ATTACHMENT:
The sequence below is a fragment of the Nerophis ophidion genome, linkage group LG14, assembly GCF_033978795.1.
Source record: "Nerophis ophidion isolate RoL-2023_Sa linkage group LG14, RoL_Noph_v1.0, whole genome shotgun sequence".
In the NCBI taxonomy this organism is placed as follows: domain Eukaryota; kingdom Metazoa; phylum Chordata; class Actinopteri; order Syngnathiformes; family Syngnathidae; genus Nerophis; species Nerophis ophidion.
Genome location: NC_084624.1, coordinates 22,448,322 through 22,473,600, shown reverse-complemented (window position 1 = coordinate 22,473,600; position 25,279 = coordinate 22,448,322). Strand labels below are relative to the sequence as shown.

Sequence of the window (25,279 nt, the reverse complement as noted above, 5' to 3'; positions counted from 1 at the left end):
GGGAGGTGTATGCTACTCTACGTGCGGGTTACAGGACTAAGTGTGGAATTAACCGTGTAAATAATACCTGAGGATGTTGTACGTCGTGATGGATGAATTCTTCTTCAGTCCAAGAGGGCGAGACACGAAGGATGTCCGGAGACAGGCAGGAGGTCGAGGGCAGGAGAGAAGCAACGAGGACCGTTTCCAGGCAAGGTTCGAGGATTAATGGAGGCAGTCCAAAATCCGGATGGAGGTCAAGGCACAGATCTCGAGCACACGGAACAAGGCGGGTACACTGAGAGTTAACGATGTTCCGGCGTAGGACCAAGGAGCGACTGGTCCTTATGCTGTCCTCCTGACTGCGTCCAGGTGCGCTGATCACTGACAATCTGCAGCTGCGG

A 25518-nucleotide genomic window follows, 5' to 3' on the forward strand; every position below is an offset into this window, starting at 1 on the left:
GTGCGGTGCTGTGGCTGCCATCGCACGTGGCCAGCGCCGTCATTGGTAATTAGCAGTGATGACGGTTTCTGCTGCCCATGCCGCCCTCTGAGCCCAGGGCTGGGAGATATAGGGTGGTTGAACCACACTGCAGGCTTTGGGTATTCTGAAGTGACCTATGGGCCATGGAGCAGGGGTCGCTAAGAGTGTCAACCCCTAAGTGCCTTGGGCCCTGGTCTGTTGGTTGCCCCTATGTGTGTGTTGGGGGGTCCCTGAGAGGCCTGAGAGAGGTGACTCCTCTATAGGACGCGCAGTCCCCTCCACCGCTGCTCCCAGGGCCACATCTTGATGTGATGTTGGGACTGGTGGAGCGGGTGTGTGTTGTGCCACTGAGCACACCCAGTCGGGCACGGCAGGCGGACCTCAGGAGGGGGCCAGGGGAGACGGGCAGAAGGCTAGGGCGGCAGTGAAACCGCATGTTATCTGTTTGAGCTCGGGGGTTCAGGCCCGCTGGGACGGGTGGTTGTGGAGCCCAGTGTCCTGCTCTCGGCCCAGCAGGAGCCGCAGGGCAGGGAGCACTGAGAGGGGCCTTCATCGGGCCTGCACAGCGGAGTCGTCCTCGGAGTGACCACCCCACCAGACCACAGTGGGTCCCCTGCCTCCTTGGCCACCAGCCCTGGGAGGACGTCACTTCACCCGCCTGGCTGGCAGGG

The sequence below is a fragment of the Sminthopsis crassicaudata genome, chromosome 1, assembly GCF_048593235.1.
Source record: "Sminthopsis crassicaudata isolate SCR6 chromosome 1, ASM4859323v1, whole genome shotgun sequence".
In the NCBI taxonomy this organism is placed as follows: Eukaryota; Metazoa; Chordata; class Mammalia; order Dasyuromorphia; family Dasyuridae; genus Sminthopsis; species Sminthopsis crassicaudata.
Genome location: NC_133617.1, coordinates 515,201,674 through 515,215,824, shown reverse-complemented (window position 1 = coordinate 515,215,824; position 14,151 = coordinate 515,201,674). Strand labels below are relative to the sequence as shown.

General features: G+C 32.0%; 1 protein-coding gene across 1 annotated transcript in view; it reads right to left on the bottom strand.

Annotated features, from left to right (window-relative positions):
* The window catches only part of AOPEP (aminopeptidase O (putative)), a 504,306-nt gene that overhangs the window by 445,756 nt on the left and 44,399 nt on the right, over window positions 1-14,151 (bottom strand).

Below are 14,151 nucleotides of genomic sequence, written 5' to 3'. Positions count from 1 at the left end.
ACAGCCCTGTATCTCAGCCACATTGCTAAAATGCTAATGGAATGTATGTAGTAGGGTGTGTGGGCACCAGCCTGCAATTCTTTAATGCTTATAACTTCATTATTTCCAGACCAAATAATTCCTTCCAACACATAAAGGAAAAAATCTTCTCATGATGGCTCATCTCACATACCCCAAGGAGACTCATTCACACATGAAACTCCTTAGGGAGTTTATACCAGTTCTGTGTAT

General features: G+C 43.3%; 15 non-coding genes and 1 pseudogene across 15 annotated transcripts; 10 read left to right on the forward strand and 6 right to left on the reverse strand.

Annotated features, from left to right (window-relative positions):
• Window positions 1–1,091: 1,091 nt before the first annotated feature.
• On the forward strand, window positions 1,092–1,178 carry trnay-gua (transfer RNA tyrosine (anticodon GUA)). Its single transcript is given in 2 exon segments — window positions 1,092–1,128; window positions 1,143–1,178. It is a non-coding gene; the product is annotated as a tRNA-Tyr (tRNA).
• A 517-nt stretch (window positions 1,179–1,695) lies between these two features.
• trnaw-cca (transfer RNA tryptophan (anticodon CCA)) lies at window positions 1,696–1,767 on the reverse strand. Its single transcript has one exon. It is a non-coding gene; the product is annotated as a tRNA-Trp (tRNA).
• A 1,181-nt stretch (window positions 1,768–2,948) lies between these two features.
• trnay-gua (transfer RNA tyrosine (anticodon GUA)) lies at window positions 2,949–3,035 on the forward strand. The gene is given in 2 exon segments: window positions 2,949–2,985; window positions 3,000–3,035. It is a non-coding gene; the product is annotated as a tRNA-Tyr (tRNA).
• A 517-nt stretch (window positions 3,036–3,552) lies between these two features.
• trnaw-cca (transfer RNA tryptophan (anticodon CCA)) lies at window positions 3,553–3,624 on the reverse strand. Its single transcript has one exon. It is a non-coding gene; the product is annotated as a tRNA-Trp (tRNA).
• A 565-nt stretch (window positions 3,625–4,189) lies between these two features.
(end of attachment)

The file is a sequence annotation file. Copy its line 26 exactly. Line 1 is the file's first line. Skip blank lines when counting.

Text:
• A 517-nt stretch (window positions 3,036–3,552) lies between these two features.